Some mutations change a codon but leave the amino acid that is coded for the same - I wonder which we are talking about here. Also, as I understand it, even those mutations can have consequences because they can vary the frequency at which a gene is expressed.

Perhaps you are suggesting that these fast mutations were the result of ID in action?

Referring to your reply to Jim, I'd say that in practice at this stage, ID is about ruling out the concept that biology was all constructed by the process of natural selection, or mechanisms that ultimately boil down to natural selection.

David
 
#10
I hope the primary aim of this thread is to discuss what exactly ID means - I mean I take it as essentially certain that natural selection is not an explanation, so how do we see ID actually working?

David
Intelligent design is the science of looking for evidence of design in nature and making logical scientific arguments that the action of intelligence is the best explanation for that evidence.

https://www.discovery.org/v/what-is-intelligent-design/

You don't have to explain how gravity works to show the same force that causes apples to fall from a tree to the earth is also responsible for the orbiting of the planets around the sun. Likewise, you don't have to identify the designer or prove a mechanism to argue the best explanation for specific examples of a code, cybernetic systems, irreducible complexity, mathematical fine tuning or information in nature is the result of the same type of intelligent action we see humans using to produce these things. When an archaeologist concludes that a flint arrowhead found buried in the ground was produced by a human and is not a chip of flint produced by an avalanche, he is practicing intelligent design.

Intelligent design uses the same mode of logic used by many early naturalists, such as Darwin's mentor geologist Charles Lyell, who argued that phenomena which occurred in the remote past should be explained through causes known to be effective in the present time. Advocates of intelligent design argue that intelligence is a cause we see operating in humans today and in certain cases intelligence is the best explanation for evidence we see in nature.

Many Nobel prize winning scientists believed the best explanation for certain scientific evidence is that the universe was designed. These Nobel prize winners include Albert Einstein, Werner Heisenberg, Guglielmo Marconi, Brian Josephson, William Phillips, Richard Smalley, Arno Penzias, Charles Townes, Arthur Compton, Antony Hewish, Christian Anfinsen, Walter Kohn, Arthur Schawlow. Other great scientists also believed this, they include Charles Darwin, Sir Fred Hoyle, John von Neumann, Wernher von Braun, and Louis Pasteur.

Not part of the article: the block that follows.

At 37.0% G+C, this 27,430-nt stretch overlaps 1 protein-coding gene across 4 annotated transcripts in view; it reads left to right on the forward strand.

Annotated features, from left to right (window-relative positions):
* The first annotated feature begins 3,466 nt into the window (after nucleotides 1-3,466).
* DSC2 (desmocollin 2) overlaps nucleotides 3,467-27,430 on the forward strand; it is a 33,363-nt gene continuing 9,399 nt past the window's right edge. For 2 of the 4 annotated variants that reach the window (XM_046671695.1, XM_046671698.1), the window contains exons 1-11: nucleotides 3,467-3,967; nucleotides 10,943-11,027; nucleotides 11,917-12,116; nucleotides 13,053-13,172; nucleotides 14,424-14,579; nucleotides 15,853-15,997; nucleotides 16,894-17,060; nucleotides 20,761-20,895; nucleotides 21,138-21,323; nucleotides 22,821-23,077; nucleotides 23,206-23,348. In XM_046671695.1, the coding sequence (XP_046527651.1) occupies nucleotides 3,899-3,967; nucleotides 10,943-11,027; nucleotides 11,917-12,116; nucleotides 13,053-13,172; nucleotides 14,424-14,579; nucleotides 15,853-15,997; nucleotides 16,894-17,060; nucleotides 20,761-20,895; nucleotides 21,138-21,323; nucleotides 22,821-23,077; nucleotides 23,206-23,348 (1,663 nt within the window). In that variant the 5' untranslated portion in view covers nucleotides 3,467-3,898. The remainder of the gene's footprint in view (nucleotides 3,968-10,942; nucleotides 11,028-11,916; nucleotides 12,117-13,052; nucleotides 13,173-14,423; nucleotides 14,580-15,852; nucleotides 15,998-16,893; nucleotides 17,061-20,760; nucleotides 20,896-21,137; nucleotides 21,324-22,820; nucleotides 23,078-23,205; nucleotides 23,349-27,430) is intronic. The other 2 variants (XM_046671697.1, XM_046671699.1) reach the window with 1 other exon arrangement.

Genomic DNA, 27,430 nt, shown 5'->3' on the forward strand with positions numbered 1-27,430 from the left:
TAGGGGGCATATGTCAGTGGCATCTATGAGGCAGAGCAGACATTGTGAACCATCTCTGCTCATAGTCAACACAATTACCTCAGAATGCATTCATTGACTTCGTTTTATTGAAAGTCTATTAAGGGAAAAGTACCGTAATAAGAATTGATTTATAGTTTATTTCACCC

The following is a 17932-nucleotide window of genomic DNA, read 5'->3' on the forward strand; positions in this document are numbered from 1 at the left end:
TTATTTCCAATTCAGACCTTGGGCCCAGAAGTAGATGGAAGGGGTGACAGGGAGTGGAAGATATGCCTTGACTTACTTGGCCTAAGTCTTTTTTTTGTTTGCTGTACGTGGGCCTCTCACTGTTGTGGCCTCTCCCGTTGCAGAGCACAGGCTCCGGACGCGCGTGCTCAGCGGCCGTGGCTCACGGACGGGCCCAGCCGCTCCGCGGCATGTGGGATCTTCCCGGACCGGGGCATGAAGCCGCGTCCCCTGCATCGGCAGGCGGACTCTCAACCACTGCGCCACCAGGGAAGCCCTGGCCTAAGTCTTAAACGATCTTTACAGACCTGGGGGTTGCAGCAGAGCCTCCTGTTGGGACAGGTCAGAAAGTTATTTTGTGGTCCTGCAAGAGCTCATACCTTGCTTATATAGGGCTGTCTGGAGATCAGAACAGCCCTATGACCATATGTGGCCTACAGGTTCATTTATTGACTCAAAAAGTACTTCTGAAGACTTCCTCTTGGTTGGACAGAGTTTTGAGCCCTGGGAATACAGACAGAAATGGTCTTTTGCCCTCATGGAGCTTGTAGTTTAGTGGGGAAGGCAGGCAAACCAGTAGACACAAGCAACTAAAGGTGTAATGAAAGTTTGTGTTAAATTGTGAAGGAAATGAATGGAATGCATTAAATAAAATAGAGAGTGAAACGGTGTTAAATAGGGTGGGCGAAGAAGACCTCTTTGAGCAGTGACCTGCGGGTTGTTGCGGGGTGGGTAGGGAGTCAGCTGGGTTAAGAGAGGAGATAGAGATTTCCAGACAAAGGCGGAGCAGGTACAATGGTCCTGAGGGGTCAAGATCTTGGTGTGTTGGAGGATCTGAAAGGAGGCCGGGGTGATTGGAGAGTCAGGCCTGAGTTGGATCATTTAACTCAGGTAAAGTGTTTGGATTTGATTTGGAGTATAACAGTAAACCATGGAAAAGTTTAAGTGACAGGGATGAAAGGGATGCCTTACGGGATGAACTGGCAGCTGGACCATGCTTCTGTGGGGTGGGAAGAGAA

http://sites.google.com/site/chs4o8pt/eminent_researchers
 
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#11
Intelligent design is the science of identifying evidence of design in nature and making logical arguments that intelligence is the best explanation for that evidence.

https://www.discovery.org/v/what-is-intelligent-design/

You don't have to explain how gravity works to show the same force that causes apples to fall from a tree to the earth is also responsible for the orbiting of the planets around the sun.
Were I an ID proponent, I would be rather rough on my colleagues, for leaving me bereft of the tools necessary to research my preferred alternative as a scientist, and here is why:

A hypothesis which posits that speciation occurs via natural allele means is defined, specific and scientific. This is part of the reason it stands as the null hypothesis. That means that it has
1. prior art from which it leverages its risk in incremental fashion,
2. supporting intelligence (data-->information-->intelligence)
3. a mechanism of cause and effect which is measurable/observable
4. predictive/explanatory power, and
5. is parsimonious.

It does not purport to answer everything.

Intelligent Design offers us none of these features of a scientific hypothesis.
1. It has no prior art, unless you count aliens or God. Which are not scientific epistemologies.
2. ID has very little supporting data-->information-->intelligence. Mainly because it has no definition. Gravity at least has a definition - knowing the cause (as you cite) is not the issue at hand - as that is a red herring. It is Wittgenstein definition which qualifies a hypothesis, not simply 'knowing cause.'
3. ID bears no mechanism of measurable effect - save for '[God] did it' - and that is not a hypothesis.
4. ID is abysmal in its explanatory and predictive power, and
5. ID is fanciful and varies dramatically in definition by the person proposing it.

It is pseudo-theory at this moment in science. It purports to answer everything with one conclusion.

So, 'observing the design' in things bears no Wittgenstein utility - no matter how many scientists express their heartfelt desire to examine the issue further. It only serves to tug at the heart. Is it wrong? I dunno... the jury is still out. But more importantly, it is not science. Right now it simply comprises a group of ideas along with a general distaste for natural selection. It thrives upon a total misconception as to the role of the null hypothesis (a misconception shared by evolutionists, nihilists and skeptics as well - who insist that one is supposed to 'believe' the null hypothesis).

What most ID proponents do not get:

DNA study inside evolutionary science is ironically your friend, as an ID proponent... not your enemy. Eventually DNA study may possibly show if there is handiwork inside life, but it will do so by means of falsifying hypotheses which are vetted upon the threshing board of evolutionary theory and its discipline of hypothesis and null hypothesis.
 
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#12
Were I an ID proponent, I would be rather rough on my colleagues, for leaving me bereft of the tools necessary to research my preferred alternative as a scientist, and here is why: